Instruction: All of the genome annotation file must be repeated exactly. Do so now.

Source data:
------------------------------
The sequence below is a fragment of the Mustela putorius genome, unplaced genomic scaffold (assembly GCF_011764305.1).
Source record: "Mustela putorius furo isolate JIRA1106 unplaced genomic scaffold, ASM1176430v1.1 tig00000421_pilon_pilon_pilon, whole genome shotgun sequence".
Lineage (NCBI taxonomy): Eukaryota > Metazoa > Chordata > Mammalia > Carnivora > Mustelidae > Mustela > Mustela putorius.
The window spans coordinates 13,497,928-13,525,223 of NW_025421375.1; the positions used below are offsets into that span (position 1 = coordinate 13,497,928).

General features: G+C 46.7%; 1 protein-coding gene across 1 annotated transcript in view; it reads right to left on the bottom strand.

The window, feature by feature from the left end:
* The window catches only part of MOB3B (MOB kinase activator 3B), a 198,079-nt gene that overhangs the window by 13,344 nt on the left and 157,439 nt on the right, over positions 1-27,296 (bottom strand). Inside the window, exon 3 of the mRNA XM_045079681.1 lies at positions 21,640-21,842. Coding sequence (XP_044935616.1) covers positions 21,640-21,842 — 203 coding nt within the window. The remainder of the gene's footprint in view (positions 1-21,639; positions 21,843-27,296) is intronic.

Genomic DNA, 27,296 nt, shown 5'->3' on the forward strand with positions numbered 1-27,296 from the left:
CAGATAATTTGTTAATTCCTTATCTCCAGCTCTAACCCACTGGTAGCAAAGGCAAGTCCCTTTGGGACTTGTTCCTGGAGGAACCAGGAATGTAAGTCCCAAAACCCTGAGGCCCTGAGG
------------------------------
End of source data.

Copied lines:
The sequence below is a fragment of the Mustela putorius genome, unplaced genomic scaffold (assembly GCF_011764305.1).
Source record: "Mustela putorius furo isolate JIRA1106 unplaced genomic scaffold, ASM1176430v1.1 tig00000421_pilon_pilon_pilon, whole genome shotgun sequence".
Lineage (NCBI taxonomy): Eukaryota > Metazoa > Chordata > Mammalia > Carnivora > Mustelidae > Mustela > Mustela putorius.
The window spans coordinates 13,497,928-13,525,223 of NW_025421375.1; the positions used below are offsets into that span (position 1 = coordinate 13,497,928).

General features: G+C 46.7%; 1 protein-coding gene across 1 annotated transcript in view; it reads right to left on the bottom strand.

The window, feature by feature from the left end:
* The window catches only part of MOB3B (MOB kinase activator 3B), a 198,079-nt gene that overhangs the window by 13,344 nt on the left and 157,439 nt on the right, over positions 1-27,296 (bottom strand). Inside the window, exon 3 of the mRNA XM_045079681.1 lies at positions 21,640-21,842. Coding sequence (XP_044935616.1) covers positions 21,640-21,842 — 203 coding nt within the window. The remainder of the gene's footprint in view (positions 1-21,639; positions 21,843-27,296) is intronic.

Genomic DNA, 27,296 nt, shown 5'->3' on the forward strand with positions numbered 1-27,296 from the left:
CAGATAATTTGTTAATTCCTTATCTCCAGCTCTAACCCACTGGTAGCAAAGGCAAGTCCCTTTGGGACTTGTTCCTGGAGGAACCAGGAATGTAAGTCCCAAAACCCTGAGGCCCTGAGG